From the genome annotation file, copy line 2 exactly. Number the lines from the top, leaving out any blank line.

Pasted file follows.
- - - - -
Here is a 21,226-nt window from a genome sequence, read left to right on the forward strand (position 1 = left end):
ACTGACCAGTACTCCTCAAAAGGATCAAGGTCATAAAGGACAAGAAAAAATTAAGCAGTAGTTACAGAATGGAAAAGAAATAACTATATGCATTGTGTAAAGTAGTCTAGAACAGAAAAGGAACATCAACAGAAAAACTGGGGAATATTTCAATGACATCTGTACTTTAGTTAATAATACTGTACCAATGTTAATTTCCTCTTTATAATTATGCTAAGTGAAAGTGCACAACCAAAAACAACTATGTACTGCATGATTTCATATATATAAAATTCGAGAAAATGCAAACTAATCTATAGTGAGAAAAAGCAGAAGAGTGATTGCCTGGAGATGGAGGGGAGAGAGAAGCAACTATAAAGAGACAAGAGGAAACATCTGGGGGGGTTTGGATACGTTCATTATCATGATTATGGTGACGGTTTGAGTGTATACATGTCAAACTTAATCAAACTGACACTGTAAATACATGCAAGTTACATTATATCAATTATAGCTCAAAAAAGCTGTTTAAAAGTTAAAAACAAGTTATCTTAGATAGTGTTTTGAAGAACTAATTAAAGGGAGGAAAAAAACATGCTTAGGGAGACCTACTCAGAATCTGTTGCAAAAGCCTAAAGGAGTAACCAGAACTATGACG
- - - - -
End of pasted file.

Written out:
ACTGACCAGTACTCCTCAAAAGGATCAAGGTCATAAAGGACAAGAAAAAATTAAGCAGTAGTTACAGAATGGAAAAGAAATAACTATATGCATTGTGTAAAGTAGTCTAGAACAGAAAAGGAACATCAACAGAAAAACTGGGGAATATTTCAATGACATCTGTACTTTAGTTAATAATACTGTACCAATGTTAATTTCCTCTTTATAATTATGCTAAGTGAAAGTGCACAACCAAAAACAACTATGTACTGCATGATTTCATATATATAAAATTCGAGAAAATGCAAACTAATCTATAGTGAGAAAAAGCAGAAGAGTGATTGCCTGGAGATGGAGGGGAGAGAGAAGCAACTATAAAGAGACAAGAGGAAACATCTGGGGGGGTTTGGATACGTTCATTATCATGATTATGGTGACGGTTTGAGTGTATACATGTCAAACTTAATCAAACTGACACTGTAAATACATGCAAGTTACATTATATCAATTATAGCTCAAAAAAGCTGTTTAAAAGTTAAAAACAAGTTATCTTAGATAGTGTTTTGAAGAACTAATTAAAGGGAGGAAAAAAACATGCTTAGGGAGACCTACTCAGAATCTGTTGCAAAAGCCTAAAGGAGTAACCAGAACTATGACG